Several companies have stepped up donations to the Salvation Army after nearly $2-million worth of toys were stolen from one of the charity’s warehouses.

When company Spinmaster Toys heard about the theft, the company immediately began working out the details for a large donation.

Company vice-president Harold Chizick said Spinmaster was giving “$100,000 in toys to the Salvation Army for two reasons: number one, to hopefully get the spirit of giving started so that other companies step up and two, to help chip away at this $2-million loss.”

And as word of the theft spread, more companies stepped up to give.

Hasbro Canada pledged to donate $250,000 in toys to CTV’s Toy Mountain. All the gifts collected by CTV during the Toy Mountain drive will be given to the Salvation Army.

“Hasbro’s mission is to make the world smile. Especially around the holiday season this is something that we always want to see happen,” said Hasbro’s Marisa Pedatella. “It’s so unfortunate that so many children, obviously this would have been depriving them of that, … we’re just thrilled to put that smile back on their faces.”

But the theft at the Salvation Army warehouse has not prompted increased donations from everyone.

While large companies donated, some individual donors said they’re feeling less inclined to give and are skeptical over where the donations end up.

From outside Toronto’s Eaton Centre, shoppers and pedestrians shared their feelings with CTV Toronto.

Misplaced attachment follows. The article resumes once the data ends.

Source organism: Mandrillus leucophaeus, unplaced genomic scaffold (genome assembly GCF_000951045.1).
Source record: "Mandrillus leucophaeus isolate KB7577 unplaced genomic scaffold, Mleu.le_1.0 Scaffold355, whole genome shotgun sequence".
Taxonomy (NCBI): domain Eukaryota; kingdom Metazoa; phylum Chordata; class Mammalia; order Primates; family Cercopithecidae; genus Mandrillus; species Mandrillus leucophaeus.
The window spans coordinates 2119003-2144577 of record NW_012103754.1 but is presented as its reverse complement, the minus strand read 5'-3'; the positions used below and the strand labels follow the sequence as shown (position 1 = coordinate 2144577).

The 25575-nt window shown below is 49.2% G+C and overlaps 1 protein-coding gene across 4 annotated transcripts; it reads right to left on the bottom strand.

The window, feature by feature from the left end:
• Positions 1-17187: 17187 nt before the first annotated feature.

“When you donate something, you want to make sure it’s going to the right cause,” said a male resident.

But one pedestrian said the theft won’t discourage her from giving to the organization.

“I think this one person who’s done this, shouldn’t spoil it for everybody else,” she said.

Meanwhile a full police investigation into the theft at the charity’s Railside Road warehouse is underway.

During a press conference Wednesday, Salvation Army spokesperson Maj. John Murray said an internal investigation into the missing donations was launched after a whistleblower called attention to missing toys in August.

He stressed that anyone thinking of donating to the charity should consider the theft an isolated incident.

“We have no reason to believe this happened anywhere else. We believe that it’s been very specific, it’s been targeted, it’s been strategic in the way that it’s been put together,” he said.

Murray said the organization considers each and every donation made to the Salvation Army as “sacred.”

With a report from CTV Toronto’s Colin D’Mello